In any war with Iran the greatest threat to supply is not some militia interdicting the MSR to Baghdad, but the Iranian capability to control and interdict shipping from the northern Arabian Sea all the way up to the Shatt. Any operation against Iran must take this into account and necessitate the destruction of the Iranian Navy, most of the Air Force, the coastal air defenses (likely the entire air defense system, such as it is) as well as Iranian coastal defense missiles (which are mobile) and artillery systems and the elimination of forces on, or even capture of, Abu Musa, Farsi and the Tunb islands and numerous oil platforms. All this is achievable by US forces but the timeframe is highly variable and uncertain. Iran has been planning and equipping for such a war for more than a decade and they are not stupid enough to underestimate US capabilities as Saddam was in both Desert Storm and OIF and they will plan accordingly.

And this really exposes what a strategic liability Iraq is in any operation against Iran. Even a limited strike against Iran's nuclear facilities is likely to escalate quickly into the scenario above which would put operations in Iraq at risk to say nothing of the free flow of gulf oil.

In this vein, some have mentioned William Lind's "Cassandra" operation. Unfortunately, as is often the case with Lind, his analysis is full of false assumptions and wishful analysis. Here's what some real experts have to say about Lind's scenario. As just a taste, there are two things the US Air Force excels at - gaining air supremacy Air Interdiction or AI. Iranian formations would probably be destroyed within sight of the Iranian border if not in their marshaling areas.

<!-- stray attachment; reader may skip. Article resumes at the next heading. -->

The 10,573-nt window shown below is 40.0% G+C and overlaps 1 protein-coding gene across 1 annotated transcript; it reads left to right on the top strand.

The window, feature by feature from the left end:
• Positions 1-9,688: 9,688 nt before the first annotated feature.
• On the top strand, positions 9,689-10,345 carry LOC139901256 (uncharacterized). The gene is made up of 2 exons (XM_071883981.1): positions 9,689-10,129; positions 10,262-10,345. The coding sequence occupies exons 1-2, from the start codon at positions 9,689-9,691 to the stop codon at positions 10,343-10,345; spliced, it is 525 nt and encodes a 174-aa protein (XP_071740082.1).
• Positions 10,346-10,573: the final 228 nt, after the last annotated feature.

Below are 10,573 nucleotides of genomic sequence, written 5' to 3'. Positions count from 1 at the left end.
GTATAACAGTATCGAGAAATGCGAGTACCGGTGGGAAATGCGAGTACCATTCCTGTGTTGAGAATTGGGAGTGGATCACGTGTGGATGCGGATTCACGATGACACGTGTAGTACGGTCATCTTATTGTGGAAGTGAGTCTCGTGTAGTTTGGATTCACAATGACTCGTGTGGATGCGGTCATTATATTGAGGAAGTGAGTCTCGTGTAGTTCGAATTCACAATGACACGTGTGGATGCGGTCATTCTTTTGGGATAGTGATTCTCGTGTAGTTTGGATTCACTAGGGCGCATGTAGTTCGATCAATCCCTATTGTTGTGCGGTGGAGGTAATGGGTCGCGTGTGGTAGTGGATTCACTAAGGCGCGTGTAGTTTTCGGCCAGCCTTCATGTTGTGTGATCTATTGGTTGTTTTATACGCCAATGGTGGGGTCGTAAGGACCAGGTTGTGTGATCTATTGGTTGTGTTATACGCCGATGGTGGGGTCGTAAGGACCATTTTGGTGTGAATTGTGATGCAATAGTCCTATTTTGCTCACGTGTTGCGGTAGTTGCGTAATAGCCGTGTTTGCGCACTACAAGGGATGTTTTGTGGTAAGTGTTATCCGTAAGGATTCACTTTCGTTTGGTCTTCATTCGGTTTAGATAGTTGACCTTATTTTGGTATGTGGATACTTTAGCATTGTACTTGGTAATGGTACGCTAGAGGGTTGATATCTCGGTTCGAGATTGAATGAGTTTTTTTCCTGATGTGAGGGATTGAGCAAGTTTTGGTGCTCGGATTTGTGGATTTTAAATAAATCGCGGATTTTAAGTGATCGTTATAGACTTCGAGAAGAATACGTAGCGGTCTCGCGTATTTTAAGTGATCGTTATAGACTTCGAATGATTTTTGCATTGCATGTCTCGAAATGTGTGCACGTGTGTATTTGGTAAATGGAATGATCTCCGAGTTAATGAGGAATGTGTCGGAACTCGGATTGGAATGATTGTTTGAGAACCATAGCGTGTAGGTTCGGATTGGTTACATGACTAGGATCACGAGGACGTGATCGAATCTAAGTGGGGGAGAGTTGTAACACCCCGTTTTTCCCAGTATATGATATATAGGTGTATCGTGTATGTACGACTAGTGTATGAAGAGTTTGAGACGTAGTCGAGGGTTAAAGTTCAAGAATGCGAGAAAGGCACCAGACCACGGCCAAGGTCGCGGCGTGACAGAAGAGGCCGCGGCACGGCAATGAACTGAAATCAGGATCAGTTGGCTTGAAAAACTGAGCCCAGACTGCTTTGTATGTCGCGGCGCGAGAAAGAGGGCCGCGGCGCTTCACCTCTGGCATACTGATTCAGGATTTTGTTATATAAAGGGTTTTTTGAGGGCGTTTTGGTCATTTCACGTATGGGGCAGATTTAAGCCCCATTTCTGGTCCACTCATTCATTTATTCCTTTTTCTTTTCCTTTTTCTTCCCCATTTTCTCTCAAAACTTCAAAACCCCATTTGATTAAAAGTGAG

Finally, I guess I'm not as concerned for our supply lines in Iraq as even Col. Lang is. An outside chance might see a sufficient force mustered and coordinated that might achieve surprise and interdict the route for a few days or maybe a week at the very most, but forces would be dispatched in short order that would open the routes back up. Remember that during OIF Saddam turned many of the cities in the south into strongholds filled with a variety of units - mostly Fedeyeen - and significant stores of weapons and ammo. During the invasion, the US simply bypassed all the cities and left a few screening forces to cover the supply routes for the forces pushing north. Thousands of Iraqi forces died, mostly Fedeyeen, died attempting to cut these lines which where defended by relatively modest forces.